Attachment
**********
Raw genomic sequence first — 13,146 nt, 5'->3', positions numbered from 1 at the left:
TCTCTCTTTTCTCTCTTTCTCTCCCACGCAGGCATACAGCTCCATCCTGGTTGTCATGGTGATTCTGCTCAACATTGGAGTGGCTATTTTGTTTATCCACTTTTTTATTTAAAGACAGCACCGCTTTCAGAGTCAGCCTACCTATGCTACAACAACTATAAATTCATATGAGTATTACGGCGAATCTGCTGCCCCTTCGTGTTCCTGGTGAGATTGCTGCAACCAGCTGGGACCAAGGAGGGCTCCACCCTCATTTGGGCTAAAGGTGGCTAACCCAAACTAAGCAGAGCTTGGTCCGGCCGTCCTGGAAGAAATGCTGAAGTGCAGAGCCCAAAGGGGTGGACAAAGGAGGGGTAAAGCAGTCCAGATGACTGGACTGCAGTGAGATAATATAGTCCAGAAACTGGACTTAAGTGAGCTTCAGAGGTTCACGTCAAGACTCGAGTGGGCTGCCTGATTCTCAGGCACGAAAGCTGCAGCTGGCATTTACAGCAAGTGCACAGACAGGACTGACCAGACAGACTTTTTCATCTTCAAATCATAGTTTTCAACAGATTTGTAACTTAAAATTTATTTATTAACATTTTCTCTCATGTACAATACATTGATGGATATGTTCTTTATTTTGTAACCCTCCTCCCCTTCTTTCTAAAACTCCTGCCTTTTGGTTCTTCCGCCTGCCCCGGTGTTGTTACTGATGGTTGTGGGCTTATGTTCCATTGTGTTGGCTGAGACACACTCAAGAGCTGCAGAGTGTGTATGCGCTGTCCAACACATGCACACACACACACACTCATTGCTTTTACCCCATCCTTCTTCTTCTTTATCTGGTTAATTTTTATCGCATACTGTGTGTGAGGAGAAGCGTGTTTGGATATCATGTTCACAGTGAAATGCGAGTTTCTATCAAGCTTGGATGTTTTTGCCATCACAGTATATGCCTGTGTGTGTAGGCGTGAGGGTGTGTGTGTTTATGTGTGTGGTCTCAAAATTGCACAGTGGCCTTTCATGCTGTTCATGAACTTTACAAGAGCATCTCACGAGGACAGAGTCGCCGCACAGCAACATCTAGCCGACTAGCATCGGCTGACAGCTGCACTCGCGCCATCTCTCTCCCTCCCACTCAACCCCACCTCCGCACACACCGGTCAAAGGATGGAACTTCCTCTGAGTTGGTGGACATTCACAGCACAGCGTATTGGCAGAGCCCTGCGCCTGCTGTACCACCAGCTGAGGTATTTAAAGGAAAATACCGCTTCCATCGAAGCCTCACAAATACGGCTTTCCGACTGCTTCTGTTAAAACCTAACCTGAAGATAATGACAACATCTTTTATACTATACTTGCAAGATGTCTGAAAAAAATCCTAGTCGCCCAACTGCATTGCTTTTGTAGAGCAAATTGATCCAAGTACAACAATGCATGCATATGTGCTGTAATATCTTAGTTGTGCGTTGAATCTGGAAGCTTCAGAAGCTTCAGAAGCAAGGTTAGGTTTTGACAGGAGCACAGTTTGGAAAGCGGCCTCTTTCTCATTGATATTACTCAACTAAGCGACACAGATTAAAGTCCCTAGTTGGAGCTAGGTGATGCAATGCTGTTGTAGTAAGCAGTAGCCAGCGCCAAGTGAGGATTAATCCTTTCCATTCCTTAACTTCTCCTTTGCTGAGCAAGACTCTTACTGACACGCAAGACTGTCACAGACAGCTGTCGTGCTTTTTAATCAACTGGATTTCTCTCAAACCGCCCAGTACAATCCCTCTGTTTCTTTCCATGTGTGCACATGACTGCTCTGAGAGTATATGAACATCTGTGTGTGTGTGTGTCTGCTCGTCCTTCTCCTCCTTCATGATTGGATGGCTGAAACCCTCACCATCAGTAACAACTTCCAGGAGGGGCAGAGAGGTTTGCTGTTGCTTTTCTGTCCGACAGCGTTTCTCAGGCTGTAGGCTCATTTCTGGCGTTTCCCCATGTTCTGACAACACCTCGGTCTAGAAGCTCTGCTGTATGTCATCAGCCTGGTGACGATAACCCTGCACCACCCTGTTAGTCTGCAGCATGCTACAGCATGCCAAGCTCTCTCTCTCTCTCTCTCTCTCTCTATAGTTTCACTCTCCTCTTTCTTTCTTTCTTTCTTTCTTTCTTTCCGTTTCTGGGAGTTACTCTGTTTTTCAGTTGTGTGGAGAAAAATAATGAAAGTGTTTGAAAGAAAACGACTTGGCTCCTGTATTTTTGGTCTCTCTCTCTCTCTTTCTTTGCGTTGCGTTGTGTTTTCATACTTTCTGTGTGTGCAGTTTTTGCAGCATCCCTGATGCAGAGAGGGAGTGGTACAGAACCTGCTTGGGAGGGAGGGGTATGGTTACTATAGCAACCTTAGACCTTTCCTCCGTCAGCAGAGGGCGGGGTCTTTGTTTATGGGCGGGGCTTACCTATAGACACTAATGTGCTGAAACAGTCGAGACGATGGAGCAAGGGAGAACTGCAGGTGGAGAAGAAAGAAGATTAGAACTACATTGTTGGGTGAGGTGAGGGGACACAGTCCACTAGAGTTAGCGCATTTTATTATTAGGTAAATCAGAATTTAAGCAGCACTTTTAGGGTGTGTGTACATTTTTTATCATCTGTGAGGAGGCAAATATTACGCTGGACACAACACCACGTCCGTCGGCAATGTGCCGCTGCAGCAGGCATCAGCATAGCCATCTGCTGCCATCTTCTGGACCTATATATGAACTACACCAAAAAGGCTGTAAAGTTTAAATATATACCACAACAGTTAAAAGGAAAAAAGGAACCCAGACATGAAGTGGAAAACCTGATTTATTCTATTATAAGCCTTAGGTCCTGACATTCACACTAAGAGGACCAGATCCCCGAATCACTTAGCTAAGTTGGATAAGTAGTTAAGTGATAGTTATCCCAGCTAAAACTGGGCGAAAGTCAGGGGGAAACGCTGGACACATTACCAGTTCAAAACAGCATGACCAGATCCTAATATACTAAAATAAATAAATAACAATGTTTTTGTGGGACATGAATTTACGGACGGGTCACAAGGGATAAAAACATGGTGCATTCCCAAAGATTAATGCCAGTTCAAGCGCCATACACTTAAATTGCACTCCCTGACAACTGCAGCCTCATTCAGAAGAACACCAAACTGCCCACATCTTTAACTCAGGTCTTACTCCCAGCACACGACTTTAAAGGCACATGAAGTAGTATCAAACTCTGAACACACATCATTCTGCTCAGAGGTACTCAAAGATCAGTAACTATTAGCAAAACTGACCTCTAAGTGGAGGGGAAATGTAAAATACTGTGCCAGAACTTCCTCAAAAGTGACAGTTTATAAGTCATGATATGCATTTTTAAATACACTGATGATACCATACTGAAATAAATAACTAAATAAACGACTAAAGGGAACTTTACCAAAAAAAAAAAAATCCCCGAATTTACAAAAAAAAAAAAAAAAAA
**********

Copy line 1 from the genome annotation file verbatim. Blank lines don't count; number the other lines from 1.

Raw genomic sequence first — 13,146 nt, 5'->3', positions numbered from 1 at the left: